16. Li Auto ADRs fell 12.8% Monday after the Chinese EV maker reported a sharp decline in profitability as operating income swung to negative, dragged by weak demand for its battery-electric Mega van. Its revenue guidance at mid-point is more than 20% below average consensus estimate.

    FIRST QUARTER RESULTS: Revenue 25.63 billion yuan, +36% y/y, estimate 25.58 billion yuan. Vehicle deliveries 80,400 units, +53% y/y, estimate 85,830. Vehicle sales 24.25 billion yuan, +32% y/y, estimate 26.71 billion yuan. Adjusted earnings per American depositary receipts 1.21 yuan vs. 1.44-yuan y/y. Gross margin 20.6% vs. 20.4% y/y, estimate 20.7%. SECOND QUARTER FORECAST: Sees vehicle deliveries 105,000 to 110,000 units, estimate 130,692. Sees revenue 29.9 billion yuan to 31.4 billion yuan, estimate 38.63 billion yuan. “Consensus may start to lower FY24 volume expectation to below 500k units,” Citi analyst Jeff Chung (buy) wrote in a note to clients. Second-quarter volume and revenue forecasts imply blended ASP (average selling price) will fall quarter-to-quarter.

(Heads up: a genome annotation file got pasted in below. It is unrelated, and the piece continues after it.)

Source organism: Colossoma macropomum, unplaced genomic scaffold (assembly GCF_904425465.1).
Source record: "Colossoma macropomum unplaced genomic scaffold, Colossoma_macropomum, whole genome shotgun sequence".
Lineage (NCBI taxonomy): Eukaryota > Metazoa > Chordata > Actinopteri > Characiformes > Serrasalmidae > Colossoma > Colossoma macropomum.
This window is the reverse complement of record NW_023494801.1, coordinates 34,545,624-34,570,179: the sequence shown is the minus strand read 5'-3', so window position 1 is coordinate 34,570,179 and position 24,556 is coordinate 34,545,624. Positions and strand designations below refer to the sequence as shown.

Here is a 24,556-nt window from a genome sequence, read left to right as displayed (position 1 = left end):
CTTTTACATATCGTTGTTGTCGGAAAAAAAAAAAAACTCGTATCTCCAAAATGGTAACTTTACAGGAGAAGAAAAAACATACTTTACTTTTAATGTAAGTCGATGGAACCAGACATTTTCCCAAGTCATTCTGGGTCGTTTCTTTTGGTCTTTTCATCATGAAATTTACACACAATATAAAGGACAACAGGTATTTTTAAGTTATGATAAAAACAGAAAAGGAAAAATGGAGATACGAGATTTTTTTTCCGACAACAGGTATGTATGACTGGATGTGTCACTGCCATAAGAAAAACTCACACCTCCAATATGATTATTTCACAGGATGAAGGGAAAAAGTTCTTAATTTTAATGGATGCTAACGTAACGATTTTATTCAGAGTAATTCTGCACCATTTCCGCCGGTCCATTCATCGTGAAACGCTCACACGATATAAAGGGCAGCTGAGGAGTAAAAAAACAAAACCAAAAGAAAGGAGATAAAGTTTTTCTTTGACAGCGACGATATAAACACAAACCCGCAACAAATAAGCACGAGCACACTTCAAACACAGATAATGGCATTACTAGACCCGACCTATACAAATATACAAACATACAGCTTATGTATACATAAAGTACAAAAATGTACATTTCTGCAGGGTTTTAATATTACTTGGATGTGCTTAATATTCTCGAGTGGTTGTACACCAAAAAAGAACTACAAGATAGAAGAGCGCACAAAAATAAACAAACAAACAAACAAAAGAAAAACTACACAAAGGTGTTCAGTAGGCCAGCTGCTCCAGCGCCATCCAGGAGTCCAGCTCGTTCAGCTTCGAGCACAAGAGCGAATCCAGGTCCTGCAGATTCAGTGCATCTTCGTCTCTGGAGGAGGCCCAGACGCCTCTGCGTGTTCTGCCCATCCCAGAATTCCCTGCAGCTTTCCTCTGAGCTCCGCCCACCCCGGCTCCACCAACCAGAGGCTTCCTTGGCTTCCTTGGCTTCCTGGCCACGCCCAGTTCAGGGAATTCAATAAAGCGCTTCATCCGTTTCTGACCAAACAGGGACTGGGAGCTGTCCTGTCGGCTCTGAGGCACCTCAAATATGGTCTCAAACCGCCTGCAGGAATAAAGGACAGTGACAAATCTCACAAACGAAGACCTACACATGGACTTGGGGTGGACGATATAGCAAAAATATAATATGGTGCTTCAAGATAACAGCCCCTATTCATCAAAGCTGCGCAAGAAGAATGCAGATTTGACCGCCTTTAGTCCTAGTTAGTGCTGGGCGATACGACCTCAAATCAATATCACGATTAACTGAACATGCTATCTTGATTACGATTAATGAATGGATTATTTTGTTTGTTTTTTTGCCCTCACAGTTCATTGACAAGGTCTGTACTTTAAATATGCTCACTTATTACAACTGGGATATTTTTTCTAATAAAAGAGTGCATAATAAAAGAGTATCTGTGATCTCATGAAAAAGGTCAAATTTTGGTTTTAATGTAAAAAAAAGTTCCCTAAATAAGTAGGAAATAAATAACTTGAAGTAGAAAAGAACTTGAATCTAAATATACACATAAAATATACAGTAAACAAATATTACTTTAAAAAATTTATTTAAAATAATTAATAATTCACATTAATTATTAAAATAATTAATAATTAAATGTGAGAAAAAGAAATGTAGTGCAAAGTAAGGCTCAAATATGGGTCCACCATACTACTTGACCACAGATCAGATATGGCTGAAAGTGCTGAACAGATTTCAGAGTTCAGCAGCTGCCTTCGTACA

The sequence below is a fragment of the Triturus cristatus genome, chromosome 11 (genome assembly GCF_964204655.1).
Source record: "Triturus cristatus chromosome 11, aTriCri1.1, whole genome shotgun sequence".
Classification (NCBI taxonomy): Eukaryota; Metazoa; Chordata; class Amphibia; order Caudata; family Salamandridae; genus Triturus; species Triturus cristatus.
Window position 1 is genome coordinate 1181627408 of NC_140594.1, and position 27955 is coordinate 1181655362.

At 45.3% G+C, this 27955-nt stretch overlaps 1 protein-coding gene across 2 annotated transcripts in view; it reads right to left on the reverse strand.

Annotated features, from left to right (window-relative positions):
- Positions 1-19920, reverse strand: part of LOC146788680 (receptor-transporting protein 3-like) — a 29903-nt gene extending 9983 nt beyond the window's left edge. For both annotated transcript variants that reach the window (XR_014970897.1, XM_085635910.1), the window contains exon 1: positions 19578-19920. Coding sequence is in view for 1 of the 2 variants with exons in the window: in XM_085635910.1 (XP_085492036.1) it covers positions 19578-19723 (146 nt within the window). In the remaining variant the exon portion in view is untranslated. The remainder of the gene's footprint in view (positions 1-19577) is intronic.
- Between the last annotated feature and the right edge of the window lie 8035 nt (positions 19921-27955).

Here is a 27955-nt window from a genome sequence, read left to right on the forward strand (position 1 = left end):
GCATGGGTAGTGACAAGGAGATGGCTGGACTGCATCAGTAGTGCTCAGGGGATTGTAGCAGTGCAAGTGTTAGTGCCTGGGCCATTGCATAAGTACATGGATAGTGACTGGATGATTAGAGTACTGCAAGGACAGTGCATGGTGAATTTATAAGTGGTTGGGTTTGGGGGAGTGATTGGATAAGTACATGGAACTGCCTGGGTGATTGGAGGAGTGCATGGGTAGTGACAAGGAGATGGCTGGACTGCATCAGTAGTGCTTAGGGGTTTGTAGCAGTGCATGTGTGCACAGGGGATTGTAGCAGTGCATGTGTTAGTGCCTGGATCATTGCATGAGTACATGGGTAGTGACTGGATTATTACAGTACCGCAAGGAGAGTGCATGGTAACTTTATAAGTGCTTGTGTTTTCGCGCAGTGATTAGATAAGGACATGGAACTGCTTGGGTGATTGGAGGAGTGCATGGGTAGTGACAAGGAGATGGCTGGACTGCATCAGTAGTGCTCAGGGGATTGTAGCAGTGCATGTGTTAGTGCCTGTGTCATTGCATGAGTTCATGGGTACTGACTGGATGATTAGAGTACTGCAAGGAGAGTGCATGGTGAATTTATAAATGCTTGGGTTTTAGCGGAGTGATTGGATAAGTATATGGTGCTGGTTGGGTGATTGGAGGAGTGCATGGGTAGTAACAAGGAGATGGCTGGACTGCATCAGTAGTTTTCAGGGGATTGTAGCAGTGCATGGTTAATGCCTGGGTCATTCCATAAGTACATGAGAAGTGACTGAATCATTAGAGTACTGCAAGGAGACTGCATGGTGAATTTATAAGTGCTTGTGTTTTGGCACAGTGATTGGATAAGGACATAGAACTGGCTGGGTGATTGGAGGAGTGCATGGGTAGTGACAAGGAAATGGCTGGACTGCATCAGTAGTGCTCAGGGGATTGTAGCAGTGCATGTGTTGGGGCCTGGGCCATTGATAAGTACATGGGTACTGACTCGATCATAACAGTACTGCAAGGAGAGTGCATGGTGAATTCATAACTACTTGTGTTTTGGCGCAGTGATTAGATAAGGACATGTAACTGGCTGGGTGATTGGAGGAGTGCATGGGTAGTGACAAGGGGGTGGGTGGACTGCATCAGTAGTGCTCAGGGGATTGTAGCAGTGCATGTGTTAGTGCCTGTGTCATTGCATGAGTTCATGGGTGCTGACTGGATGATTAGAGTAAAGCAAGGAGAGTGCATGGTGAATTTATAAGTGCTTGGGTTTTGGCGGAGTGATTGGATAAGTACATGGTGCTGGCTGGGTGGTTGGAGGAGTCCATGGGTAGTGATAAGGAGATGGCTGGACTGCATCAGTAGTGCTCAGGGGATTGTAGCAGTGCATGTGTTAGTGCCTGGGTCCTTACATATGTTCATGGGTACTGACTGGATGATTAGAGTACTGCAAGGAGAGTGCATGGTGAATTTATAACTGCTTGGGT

17. Microsoft announces new PCs with AI chips from Qualcomm

    Microsoft will bring out new Surface PCs that adhere to its Copilot+ standard for running artificial intelligence models. These PCs and others use Arm-based Qualcomm chips to deliver longer battery life, and PCs with AMD and Intel chips will also become available.

  18. Judge blasts Trump defence witness for ‘contemptuous’ staring, muttering at hush money trial
    Prosecutors rested their criminal hush money case against former President Donald Trump after dramatic testimony from Michael Cohen, his former lawyer and fixer.

    Trump’s attorneys then began calling their own witnesses to the stand, including Robert Costello, an attorney who once advised Cohen. Cohen earlier admitted he stole from the Trump Organization by pocketing money that should have gone to a tech company.